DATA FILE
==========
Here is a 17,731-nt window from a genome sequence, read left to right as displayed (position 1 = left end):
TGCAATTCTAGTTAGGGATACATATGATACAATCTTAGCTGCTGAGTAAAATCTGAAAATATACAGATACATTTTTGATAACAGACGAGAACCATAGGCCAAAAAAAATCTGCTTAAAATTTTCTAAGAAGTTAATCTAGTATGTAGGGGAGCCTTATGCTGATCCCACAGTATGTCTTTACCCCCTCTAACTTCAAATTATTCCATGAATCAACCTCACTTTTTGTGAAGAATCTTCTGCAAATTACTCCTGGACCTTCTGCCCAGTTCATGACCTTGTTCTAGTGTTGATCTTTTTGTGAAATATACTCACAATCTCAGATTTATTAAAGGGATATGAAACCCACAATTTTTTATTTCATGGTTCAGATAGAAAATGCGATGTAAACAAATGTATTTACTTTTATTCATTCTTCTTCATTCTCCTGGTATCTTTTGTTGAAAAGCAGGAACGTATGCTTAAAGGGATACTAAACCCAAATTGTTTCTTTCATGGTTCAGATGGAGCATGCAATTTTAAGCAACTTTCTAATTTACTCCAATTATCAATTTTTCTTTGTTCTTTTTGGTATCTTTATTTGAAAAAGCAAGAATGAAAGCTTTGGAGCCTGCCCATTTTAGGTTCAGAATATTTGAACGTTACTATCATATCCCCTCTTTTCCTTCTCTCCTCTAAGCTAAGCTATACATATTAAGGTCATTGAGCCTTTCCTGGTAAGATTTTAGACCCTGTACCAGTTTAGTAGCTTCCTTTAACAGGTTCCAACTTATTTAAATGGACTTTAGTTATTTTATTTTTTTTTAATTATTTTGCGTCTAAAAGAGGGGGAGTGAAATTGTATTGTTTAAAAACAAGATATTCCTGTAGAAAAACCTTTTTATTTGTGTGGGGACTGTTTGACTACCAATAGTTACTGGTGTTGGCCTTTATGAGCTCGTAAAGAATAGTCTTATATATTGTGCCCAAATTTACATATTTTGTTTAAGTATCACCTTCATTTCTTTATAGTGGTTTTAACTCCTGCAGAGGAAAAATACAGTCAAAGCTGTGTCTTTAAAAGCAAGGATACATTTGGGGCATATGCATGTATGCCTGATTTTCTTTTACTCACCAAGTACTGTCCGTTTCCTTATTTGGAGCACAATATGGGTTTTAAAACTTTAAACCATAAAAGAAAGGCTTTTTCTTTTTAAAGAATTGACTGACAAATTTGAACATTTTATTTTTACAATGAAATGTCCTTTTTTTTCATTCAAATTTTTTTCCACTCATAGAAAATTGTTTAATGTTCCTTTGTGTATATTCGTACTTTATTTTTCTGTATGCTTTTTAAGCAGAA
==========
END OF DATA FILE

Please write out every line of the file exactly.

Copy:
Here is a 17,731-nt window from a genome sequence, read left to right as displayed (position 1 = left end):
TGCAATTCTAGTTAGGGATACATATGATACAATCTTAGCTGCTGAGTAAAATCTGAAAATATACAGATACATTTTTGATAACAGACGAGAACCATAGGCCAAAAAAAATCTGCTTAAAATTTTCTAAGAAGTTAATCTAGTATGTAGGGGAGCCTTATGCTGATCCCACAGTATGTCTTTACCCCCTCTAACTTCAAATTATTCCATGAATCAACCTCACTTTTTGTGAAGAATCTTCTGCAAATTACTCCTGGACCTTCTGCCCAGTTCATGACCTTGTTCTAGTGTTGATCTTTTTGTGAAATATACTCACAATCTCAGATTTATTAAAGGGATATGAAACCCACAATTTTTTATTTCATGGTTCAGATAGAAAATGCGATGTAAACAAATGTATTTACTTTTATTCATTCTTCTTCATTCTCCTGGTATCTTTTGTTGAAAAGCAGGAACGTATGCTTAAAGGGATACTAAACCCAAATTGTTTCTTTCATGGTTCAGATGGAGCATGCAATTTTAAGCAACTTTCTAATTTACTCCAATTATCAATTTTTCTTTGTTCTTTTTGGTATCTTTATTTGAAAAAGCAAGAATGAAAGCTTTGGAGCCTGCCCATTTTAGGTTCAGAATATTTGAACGTTACTATCATATCCCCTCTTTTCCTTCTCTCCTCTAAGCTAAGCTATACATATTAAGGTCATTGAGCCTTTCCTGGTAAGATTTTAGACCCTGTACCAGTTTAGTAGCTTCCTTTAACAGGTTCCAACTTATTTAAATGGACTTTAGTTATTTTATTTTTTTTTAATTATTTTGCGTCTAAAAGAGGGGGAGTGAAATTGTATTGTTTAAAAACAAGATATTCCTGTAGAAAAACCTTTTTATTTGTGTGGGGACTGTTTGACTACCAATAGTTACTGGTGTTGGCCTTTATGAGCTCGTAAAGAATAGTCTTATATATTGTGCCCAAATTTACATATTTTGTTTAAGTATCACCTTCATTTCTTTATAGTGGTTTTAACTCCTGCAGAGGAAAAATACAGTCAAAGCTGTGTCTTTAAAAGCAAGGATACATTTGGGGCATATGCATGTATGCCTGATTTTCTTTTACTCACCAAGTACTGTCCGTTTCCTTATTTGGAGCACAATATGGGTTTTAAAACTTTAAACCATAAAAGAAAGGCTTTTTCTTTTTAAAGAATTGACTGACAAATTTGAACATTTTATTTTTACAATGAAATGTCCTTTTTTTTCATTCAAATTTTTTTCCACTCATAGAAAATTGTTTAATGTTCCTTTGTGTATATTCGTACTTTATTTTTCTGTATGCTTTTTAAGCAGAA